Dear Harlan,

I’m a perfectionist. It’s been a part of my life for as long as I can remember. Sometimes it serves me well. But more often than not it just makes me nervous and unhappy. How can I know where to draw the line and give my perfectionist ways a break?

Perfectionist

Dear Perfectionist,

Become an imperfectionist. I’m one. I’ve been one for years. Imperfectionists are the most perfect people in the world because no one is always perfect. Being an imperfectionist doesn’t mean making excuses for a lack of perfection or not making one’s best effort. It means embracing the unavoidable truth that perfection is illusive and unsustainable all the time. It means striving and working to be my personal best, but being forgiving of myself when I come up short. Instead of beating myself up, I can examine my imperfect outcomes and work to be even better in the future. Being an imperfectionist means being more forgiving of myself and the world around me. It helps me live in a perfectly imperfect world where doing wrong is perfectly all right.

Dear Harlan,

My boyfriend of a few months has been in a rough patch. I think he might be depressed. What does it mean when he tells me, “I want to think about things”? Does it mean that he wants to think about things and break up? Does it mean he’s stressed out about issues outside the relationship? If it’s not about us, shouldn’t he want to stay together? I’m having a hard time knowing what to do. Thanks.

Thinking

Dear Thinking,

I think it’s his ex. Yep, I do. Gut reaction. Regardless, he’s too uncomfortable to share what he’s thinking. Therefore, do one thing — respect his space. Give him time to think. Putting pressure on him to share his feelings with you will just distract him from finding answers. It might even get him to resent you. Let him know that you’re always there for him. Tell him you respect his need for space and want to give it to him. Find out if he wants to date you while he’s doing his thinking or if he needs to take a break. Then give him the space to think.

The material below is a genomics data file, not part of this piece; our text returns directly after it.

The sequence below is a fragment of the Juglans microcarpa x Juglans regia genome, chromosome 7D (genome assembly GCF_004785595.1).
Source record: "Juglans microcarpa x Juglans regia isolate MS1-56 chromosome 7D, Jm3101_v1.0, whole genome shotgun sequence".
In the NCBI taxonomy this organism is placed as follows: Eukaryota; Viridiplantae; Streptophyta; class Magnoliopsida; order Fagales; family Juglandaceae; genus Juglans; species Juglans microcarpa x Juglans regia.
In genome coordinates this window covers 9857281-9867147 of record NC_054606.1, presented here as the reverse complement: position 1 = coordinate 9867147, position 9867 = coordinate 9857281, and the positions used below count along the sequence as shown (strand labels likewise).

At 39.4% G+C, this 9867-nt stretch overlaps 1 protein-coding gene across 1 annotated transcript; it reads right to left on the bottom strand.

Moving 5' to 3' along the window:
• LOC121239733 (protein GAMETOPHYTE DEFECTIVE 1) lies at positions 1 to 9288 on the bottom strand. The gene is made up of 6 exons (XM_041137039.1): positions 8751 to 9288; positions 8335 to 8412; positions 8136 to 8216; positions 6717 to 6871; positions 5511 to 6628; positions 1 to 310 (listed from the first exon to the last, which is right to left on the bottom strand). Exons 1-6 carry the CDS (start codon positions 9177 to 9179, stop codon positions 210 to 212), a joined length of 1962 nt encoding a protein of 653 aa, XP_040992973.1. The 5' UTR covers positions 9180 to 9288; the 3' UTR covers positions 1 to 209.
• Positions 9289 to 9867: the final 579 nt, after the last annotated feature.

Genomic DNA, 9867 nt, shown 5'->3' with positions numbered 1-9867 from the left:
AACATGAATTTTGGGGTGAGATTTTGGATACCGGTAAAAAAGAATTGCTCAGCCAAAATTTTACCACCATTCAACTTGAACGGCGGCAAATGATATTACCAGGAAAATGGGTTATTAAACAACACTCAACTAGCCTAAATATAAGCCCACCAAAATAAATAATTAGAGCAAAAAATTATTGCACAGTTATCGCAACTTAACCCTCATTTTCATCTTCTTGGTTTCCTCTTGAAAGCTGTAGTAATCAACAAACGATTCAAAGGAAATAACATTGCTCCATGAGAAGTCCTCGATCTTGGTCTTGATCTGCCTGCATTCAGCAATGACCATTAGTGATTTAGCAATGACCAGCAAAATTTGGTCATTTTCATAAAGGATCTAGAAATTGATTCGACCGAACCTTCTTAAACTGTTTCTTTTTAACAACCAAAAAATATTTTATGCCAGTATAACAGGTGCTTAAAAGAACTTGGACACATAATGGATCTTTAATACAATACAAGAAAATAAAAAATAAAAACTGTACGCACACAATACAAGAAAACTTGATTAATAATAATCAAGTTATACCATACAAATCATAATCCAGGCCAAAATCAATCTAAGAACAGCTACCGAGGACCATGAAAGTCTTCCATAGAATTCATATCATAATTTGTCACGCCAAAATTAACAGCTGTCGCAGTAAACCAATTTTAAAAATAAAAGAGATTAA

Dear Harlan,

I am seeing a girl who is in the Army. We met two weeks before she left, and I haven’t seen her since November. We write and text when we are able to, and I want a committed relationship, but she refuses to talk about it. She gets angry with me when I have hooked up with other girls while she has been gone, but yet still refuses to be totally committed while she is gone. She comes back in about two weeks. Do I give her a chance or move on? Help!

On Leave

Dear On Leave,

So why do you want to date her? She doesn’t tell you how she feels. She gets angry when you tell her how you feel. And she is out of town and hard to hold most of the year. Assuming you get back together, what’s going to be different the next time you’re apart? Once she gets back in town, figure out what kind of relationship works for you. She might need to date you more than two weeks to trust you while out of town. But from everything you’ve shared, she sounds like a better pen pal.

Harlan is author of “Getting Naked: Five Steps to Finding the Love of Your Life (While Fully Clothed and Totally Sober)”. Write Harlan at [email protected] or visit online: www.helpmeharlan.com. All letters submitted become property of the author. Send paper to Help Me, Harlan!, 3501 N. Southport Ave., Suite 226, Chicago, IL 60657.


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